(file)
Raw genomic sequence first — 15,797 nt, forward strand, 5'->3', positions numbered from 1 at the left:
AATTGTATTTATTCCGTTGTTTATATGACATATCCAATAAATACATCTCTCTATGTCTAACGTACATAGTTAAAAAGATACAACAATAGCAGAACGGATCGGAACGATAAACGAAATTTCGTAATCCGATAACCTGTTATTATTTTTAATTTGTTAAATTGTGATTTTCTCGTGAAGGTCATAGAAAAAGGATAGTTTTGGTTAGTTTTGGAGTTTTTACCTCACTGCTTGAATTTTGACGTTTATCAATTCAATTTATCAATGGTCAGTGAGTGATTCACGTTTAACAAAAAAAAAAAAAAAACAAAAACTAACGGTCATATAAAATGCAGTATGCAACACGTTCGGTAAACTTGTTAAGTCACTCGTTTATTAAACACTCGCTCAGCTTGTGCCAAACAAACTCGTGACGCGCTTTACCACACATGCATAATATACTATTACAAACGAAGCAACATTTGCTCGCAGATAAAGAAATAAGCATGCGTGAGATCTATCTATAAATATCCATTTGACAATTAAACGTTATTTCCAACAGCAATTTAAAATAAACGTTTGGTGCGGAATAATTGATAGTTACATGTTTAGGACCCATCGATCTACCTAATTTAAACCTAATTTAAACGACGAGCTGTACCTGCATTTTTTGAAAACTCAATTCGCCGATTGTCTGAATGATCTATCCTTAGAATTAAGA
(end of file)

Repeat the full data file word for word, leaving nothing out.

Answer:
Raw genomic sequence first — 15,797 nt, forward strand, 5'->3', positions numbered from 1 at the left:
AATTGTATTTATTCCGTTGTTTATATGACATATCCAATAAATACATCTCTCTATGTCTAACGTACATAGTTAAAAAGATACAACAATAGCAGAACGGATCGGAACGATAAACGAAATTTCGTAATCCGATAACCTGTTATTATTTTTAATTTGTTAAATTGTGATTTTCTCGTGAAGGTCATAGAAAAAGGATAGTTTTGGTTAGTTTTGGAGTTTTTACCTCACTGCTTGAATTTTGACGTTTATCAATTCAATTTATCAATGGTCAGTGAGTGATTCACGTTTAACAAAAAAAAAAAAAAAACAAAAACTAACGGTCATATAAAATGCAGTATGCAACACGTTCGGTAAACTTGTTAAGTCACTCGTTTATTAAACACTCGCTCAGCTTGTGCCAAACAAACTCGTGACGCGCTTTACCACACATGCATAATATACTATTACAAACGAAGCAACATTTGCTCGCAGATAAAGAAATAAGCATGCGTGAGATCTATCTATAAATATCCATTTGACAATTAAACGTTATTTCCAACAGCAATTTAAAATAAACGTTTGGTGCGGAATAATTGATAGTTACATGTTTAGGACCCATCGATCTACCTAATTTAAACCTAATTTAAACGACGAGCTGTACCTGCATTTTTTGAAAACTCAATTCGCCGATTGTCTGAATGATCTATCCTTAGAATTAAGA